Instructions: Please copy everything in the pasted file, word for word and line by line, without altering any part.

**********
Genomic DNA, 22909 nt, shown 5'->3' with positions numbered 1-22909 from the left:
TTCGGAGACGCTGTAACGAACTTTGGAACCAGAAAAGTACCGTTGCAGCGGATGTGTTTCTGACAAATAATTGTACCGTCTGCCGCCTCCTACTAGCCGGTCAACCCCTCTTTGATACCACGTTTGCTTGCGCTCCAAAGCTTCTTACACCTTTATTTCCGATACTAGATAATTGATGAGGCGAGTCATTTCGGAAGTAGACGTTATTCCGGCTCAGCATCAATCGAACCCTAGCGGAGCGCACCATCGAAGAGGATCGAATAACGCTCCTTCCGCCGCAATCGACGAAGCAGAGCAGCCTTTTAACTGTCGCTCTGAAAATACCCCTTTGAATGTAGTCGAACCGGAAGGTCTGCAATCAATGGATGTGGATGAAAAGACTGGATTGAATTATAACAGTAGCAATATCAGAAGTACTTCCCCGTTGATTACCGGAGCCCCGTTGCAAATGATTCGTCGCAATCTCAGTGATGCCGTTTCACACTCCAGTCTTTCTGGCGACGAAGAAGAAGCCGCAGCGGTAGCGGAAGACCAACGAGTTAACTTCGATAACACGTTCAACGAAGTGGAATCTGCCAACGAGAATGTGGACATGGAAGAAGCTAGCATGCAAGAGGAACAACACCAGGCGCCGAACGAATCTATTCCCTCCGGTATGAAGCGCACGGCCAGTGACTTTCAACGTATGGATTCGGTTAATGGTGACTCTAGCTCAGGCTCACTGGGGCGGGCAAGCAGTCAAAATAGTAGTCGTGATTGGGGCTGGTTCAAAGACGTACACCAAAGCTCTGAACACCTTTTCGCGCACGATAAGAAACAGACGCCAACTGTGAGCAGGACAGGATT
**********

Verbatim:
Genomic DNA, 22909 nt, shown 5'->3' with positions numbered 1-22909 from the left:
TTCGGAGACGCTGTAACGAACTTTGGAACCAGAAAAGTACCGTTGCAGCGGATGTGTTTCTGACAAATAATTGTACCGTCTGCCGCCTCCTACTAGCCGGTCAACCCCTCTTTGATACCACGTTTGCTTGCGCTCCAAAGCTTCTTACACCTTTATTTCCGATACTAGATAATTGATGAGGCGAGTCATTTCGGAAGTAGACGTTATTCCGGCTCAGCATCAATCGAACCCTAGCGGAGCGCACCATCGAAGAGGATCGAATAACGCTCCTTCCGCCGCAATCGACGAAGCAGAGCAGCCTTTTAACTGTCGCTCTGAAAATACCCCTTTGAATGTAGTCGAACCGGAAGGTCTGCAATCAATGGATGTGGATGAAAAGACTGGATTGAATTATAACAGTAGCAATATCAGAAGTACTTCCCCGTTGATTACCGGAGCCCCGTTGCAAATGATTCGTCGCAATCTCAGTGATGCCGTTTCACACTCCAGTCTTTCTGGCGACGAAGAAGAAGCCGCAGCGGTAGCGGAAGACCAACGAGTTAACTTCGATAACACGTTCAACGAAGTGGAATCTGCCAACGAGAATGTGGACATGGAAGAAGCTAGCATGCAAGAGGAACAACACCAGGCGCCGAACGAATCTATTCCCTCCGGTATGAAGCGCACGGCCAGTGACTTTCAACGTATGGATTCGGTTAATGGTGACTCTAGCTCAGGCTCACTGGGGCGGGCAAGCAGTCAAAATAGTAGTCGTGATTGGGGCTGGTTCAAAGACGTACACCAAAGCTCTGAACACCTTTTCGCGCACGATAAGAAACAGACGCCAACTGTGAGCAGGACAGGATT